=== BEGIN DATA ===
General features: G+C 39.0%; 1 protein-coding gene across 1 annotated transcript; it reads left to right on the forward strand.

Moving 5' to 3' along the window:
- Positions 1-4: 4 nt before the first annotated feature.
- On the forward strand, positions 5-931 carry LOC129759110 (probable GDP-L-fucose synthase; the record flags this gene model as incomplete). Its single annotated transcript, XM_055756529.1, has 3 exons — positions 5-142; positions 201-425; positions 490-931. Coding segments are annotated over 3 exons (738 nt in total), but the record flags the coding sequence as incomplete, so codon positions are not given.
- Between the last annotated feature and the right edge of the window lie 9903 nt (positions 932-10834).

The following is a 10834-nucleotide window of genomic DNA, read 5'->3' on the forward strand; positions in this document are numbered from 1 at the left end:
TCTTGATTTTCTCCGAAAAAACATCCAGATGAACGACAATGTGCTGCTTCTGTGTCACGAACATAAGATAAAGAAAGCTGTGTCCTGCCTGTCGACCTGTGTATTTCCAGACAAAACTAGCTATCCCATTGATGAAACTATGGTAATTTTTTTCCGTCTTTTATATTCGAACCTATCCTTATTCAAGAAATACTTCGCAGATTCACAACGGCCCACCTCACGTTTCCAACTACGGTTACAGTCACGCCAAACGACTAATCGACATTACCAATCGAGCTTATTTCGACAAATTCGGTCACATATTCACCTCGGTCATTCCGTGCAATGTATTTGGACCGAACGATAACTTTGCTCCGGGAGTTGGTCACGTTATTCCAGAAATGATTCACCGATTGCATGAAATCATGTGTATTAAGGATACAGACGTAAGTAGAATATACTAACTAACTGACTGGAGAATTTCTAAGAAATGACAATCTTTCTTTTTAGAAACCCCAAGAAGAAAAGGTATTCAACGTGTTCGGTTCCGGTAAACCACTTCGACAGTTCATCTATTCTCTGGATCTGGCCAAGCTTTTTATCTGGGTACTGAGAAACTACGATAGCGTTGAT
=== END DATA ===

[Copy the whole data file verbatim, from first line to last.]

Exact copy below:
General features: G+C 39.0%; 1 protein-coding gene across 1 annotated transcript; it reads left to right on the forward strand.

Moving 5' to 3' along the window:
- Positions 1-4: 4 nt before the first annotated feature.
- On the forward strand, positions 5-931 carry LOC129759110 (probable GDP-L-fucose synthase; the record flags this gene model as incomplete). Its single annotated transcript, XM_055756529.1, has 3 exons — positions 5-142; positions 201-425; positions 490-931. Coding segments are annotated over 3 exons (738 nt in total), but the record flags the coding sequence as incomplete, so codon positions are not given.
- Between the last annotated feature and the right edge of the window lie 9903 nt (positions 932-10834).

The following is a 10834-nucleotide window of genomic DNA, read 5'->3' on the forward strand; positions in this document are numbered from 1 at the left end:
TCTTGATTTTCTCCGAAAAAACATCCAGATGAACGACAATGTGCTGCTTCTGTGTCACGAACATAAGATAAAGAAAGCTGTGTCCTGCCTGTCGACCTGTGTATTTCCAGACAAAACTAGCTATCCCATTGATGAAACTATGGTAATTTTTTTCCGTCTTTTATATTCGAACCTATCCTTATTCAAGAAATACTTCGCAGATTCACAACGGCCCACCTCACGTTTCCAACTACGGTTACAGTCACGCCAAACGACTAATCGACATTACCAATCGAGCTTATTTCGACAAATTCGGTCACATATTCACCTCGGTCATTCCGTGCAATGTATTTGGACCGAACGATAACTTTGCTCCGGGAGTTGGTCACGTTATTCCAGAAATGATTCACCGATTGCATGAAATCATGTGTATTAAGGATACAGACGTAAGTAGAATATACTAACTAACTGACTGGAGAATTTCTAAGAAATGACAATCTTTCTTTTTAGAAACCCCAAGAAGAAAAGGTATTCAACGTGTTCGGTTCCGGTAAACCACTTCGACAGTTCATCTATTCTCTGGATCTGGCCAAGCTTTTTATCTGGGTACTGAGAAACTACGATAGCGTTGAT